As the dust settled on Juventus’ Champions League drubbing of Barcelona, the masterful performance of Paulo Dybala appeared to elevate the efforts of the media who were already intent on dubbing him as “the next Lionel Messi”.
Although the parallels between the two Argentines are undeniable, Dybala’s captivating performance in the tie, affirmed the notion that he possesses the individual brilliance to enthral world football in his own unique way for many years to come.
When Dybala joined Palermo in 2012 he wasn’t only following in the footsteps of an elite assemblage of Argentine players to play in Italy, he was also continuing Palermo’s proud tradition of providing a home for some of the world’s most exciting footballers; Edison Cavani, Andrea Bellotti and Javier Pastore all made their name in the pink of Palermo, emulating these players was almost an inescapable expectancy for Dybala.
The weight of expectation on Dybala was heightened when having signed for Palermo, the club’s president, Maurizio Zamparini jubilantly exclaimed “we have signed the new Aguero”, a statement that not only spawned immense levels of excitement amongst Rosanero supporters, but also burdened the 18-year-old with a colossal amount of pressure.
Managerial instability during his first season at the Renzo Barbero, meant that Dybala had very little success and was part of a Palermo side that suffered relegation to the second tier of Italian football.
Despite the agony of relegation, a season in the second tier provided Palermo with an opportunity to reassemble some managerial cohesion and gave Dybala a season to adapt to Italian football.
After spending just a season in Serie B, Palermo returned to Italy’s top flight with a newly formed front two, a well settled Dybala and an inform Franco Vazquez combined to make one of the most fearsome strike forces in Italy.
It was as if they were born to play next to one and other, the physicality of Vazquez regularly allowed Dybala to find space in the last third and the pair consistently combined to create opportunities for each other.
It was in 2014/15, alongside Vazquez, that Dybala had his breakthrough season, helping Palermo finish comfortably mid-table with 13 goals and 10 assists.
It didn’t take long before the prowess of Dybala attracted the attention of Juventus and when the Old Lady lust for a player, they normally have very few problems acquiring them, therefore, it was unsurprising when the Italian giants secured the services of the majestic Argentine in the summer of 2015.
In his first season at the Bianconeri, Dybala played a pivotal role in helping Allegri’s win a historic fourth consecutive league title.
Unsurprisingly, when fellow Argentine Gonzalo Higuain arrived at Juventus, he took the ascendancy in leading the line at the club. Nonetheless, the role of Dybala this season has far exceeded that of backup to the former Napoli centre forward.
Each time manager Max Allegri has asked Dybala to play behind Higuain, the 23-year-old has been formidable, continuing to consistently aide Juventus’ domination of Italy with copious amounts of goals and assists.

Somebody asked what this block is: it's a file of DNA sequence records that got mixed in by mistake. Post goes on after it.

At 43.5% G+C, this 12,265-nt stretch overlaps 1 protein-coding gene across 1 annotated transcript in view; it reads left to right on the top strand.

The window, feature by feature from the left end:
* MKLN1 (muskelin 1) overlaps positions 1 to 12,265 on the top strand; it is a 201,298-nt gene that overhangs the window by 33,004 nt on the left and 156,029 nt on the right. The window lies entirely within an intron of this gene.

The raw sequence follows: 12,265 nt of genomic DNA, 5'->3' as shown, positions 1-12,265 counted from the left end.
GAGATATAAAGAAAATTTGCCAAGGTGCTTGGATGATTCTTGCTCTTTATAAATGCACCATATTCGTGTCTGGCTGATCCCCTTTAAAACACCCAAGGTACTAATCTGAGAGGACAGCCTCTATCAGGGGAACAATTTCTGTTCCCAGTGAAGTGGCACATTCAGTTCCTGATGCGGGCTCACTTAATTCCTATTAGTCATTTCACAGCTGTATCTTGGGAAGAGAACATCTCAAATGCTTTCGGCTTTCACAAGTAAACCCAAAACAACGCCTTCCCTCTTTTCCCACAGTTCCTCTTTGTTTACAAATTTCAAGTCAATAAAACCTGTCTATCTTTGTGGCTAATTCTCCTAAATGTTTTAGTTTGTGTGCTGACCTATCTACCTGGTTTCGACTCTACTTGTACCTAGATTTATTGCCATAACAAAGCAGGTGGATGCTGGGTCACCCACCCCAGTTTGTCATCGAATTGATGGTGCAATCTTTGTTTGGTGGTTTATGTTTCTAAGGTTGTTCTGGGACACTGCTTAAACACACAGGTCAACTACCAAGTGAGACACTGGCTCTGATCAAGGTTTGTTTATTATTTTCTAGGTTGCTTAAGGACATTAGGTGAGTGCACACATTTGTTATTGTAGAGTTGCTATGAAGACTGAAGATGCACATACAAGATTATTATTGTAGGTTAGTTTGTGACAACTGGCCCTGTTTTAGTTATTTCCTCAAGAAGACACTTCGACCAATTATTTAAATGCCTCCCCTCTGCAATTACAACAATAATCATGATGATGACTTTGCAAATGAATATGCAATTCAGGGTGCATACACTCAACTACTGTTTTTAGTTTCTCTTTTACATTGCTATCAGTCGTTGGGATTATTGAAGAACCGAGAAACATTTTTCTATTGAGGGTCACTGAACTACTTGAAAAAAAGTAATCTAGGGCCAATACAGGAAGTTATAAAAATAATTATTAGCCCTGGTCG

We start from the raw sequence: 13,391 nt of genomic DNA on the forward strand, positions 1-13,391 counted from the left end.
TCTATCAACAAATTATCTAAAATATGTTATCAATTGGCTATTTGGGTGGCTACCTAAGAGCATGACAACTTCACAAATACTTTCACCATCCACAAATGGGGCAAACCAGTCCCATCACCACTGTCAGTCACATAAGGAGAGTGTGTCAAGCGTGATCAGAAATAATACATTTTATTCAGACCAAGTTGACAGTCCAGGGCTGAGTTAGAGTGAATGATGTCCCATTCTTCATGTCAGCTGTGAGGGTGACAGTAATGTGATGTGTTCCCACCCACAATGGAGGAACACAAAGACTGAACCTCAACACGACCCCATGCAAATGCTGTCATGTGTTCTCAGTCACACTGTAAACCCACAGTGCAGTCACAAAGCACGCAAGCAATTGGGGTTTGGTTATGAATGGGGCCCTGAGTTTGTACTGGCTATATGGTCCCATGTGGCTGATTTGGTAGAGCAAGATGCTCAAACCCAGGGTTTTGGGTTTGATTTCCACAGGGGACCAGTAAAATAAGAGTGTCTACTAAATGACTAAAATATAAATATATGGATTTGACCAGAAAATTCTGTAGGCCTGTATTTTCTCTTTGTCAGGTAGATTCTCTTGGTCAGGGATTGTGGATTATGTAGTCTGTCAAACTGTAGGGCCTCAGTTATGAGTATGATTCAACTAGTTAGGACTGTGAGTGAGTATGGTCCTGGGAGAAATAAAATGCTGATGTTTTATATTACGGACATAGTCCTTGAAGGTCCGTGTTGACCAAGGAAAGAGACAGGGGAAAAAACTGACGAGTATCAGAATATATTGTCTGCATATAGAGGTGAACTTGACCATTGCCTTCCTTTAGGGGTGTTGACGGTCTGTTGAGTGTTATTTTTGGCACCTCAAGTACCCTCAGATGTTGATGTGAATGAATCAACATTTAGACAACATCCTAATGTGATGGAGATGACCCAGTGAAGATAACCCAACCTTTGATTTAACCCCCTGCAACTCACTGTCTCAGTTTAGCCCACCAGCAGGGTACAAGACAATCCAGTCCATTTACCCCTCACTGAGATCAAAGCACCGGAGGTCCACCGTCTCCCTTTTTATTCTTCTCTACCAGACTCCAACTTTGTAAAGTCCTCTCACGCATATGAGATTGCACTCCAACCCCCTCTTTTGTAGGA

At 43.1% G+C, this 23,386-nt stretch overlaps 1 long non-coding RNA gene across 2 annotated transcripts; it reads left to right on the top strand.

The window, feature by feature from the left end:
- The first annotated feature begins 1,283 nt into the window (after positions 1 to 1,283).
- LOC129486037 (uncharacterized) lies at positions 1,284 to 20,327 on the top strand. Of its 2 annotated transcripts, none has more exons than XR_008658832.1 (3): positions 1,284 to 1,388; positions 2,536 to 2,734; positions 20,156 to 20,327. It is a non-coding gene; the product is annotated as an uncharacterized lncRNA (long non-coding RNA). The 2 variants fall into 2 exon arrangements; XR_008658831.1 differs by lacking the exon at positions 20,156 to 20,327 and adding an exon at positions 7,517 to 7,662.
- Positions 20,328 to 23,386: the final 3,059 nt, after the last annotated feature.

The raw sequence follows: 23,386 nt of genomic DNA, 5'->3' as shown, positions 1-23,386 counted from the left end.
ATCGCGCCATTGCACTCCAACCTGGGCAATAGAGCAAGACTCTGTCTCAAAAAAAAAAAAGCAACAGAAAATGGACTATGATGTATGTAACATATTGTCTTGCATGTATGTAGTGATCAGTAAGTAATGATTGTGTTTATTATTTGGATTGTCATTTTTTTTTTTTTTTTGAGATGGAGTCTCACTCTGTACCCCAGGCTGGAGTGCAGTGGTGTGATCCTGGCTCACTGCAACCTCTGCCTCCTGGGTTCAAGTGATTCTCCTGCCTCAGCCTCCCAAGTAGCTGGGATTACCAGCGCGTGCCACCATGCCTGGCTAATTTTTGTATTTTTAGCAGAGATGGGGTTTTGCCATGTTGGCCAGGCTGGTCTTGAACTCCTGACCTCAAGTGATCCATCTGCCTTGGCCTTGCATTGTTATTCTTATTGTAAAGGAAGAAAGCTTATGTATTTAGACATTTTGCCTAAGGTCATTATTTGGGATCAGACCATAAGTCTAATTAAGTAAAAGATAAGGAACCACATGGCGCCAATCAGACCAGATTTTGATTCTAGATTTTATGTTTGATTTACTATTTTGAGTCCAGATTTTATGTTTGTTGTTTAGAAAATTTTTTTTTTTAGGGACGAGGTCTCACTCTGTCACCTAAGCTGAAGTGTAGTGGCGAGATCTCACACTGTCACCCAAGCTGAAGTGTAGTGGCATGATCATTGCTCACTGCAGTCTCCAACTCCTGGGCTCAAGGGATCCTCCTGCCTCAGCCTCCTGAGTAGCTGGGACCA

Allegri has opted to utilise Dybala as a shadow striker to Higuain on 25 occasions this season, it is a role that he has thrived in, directly assisting 6 goals and scoring 10 goals from that position.
On the incredibly rare occasions that Higuain has not been prolific leading the line for the Italian champions, Dybala has displayed his versatility, scoring on five out of eight times that he has been used as a centre forward.
It is not solely Dybala’s efficiency in front of goal that has led to the eulogistic Messi analogies, with a staggering amount of regularity, the left foot of the Argentine has effortlessly distributed exquisite through balls that have split open Serie A defences.
Even the most casual follower of Italian football has come to terms with just how much potential Dybala has showcased this season.
However, it was on European football’s biggest stage that he captivated the world, the Argentine all but ended Barcelona’s Champions League campaign; netting two of Juve’s three goals in the quarter-final drubbing.
In doing so, he summoned the interests of world football, forcing everyone to acknowledge him as one of the brightest prospects in the game.
Very little astuteness was required to foresee Dybala’s masterful performances enticing the inexorable interest of Barcelona and Real Madrid, in the aftermath of the Juventus/Barcelona tie speculation about the player’s future was at fever pitch.
It became clear that discouraging this interest from the Spanish giants was the foremost priority of the incredibly shrewd Juventus chairman Andrea Agnelli when, less than a week after the Champions League mauling, he rewarded the form of Dybala by giving him a bumper new £5.9 million-a-year contract extension; news that was greeted with widespread jubilation from Juventus supporters.
Whilst Juventus were eager to scupper any potential Barcelona or Real Madrid bid for Dybala, the player himself, was vehemently trying to distance himself from the assumption that he is “the new Messi”.
During the fall out to Juventus’ defeat of Barcelona, the comparisons inevitably remerged, prompting Dybala to speak out:
I understand the comparisons and expectations on me from the Argentines, but I don’t want to be the new Messi or the Messi of the future. There is only one Messi, like Maradona. No one has ever told me that I am his heir.
As a supremely gifted Argentine with a wondrous left foot and a knack for producing the extraordinary, comparisons with Messi are almost to be expected, in Dybala’s case however, they’re completely extraneous.
Whilst Dybala carves his own magnificent legacy, it is almost unjustifiable to laden the progress of the attacker with constant comparisons to the unmistakable Messi.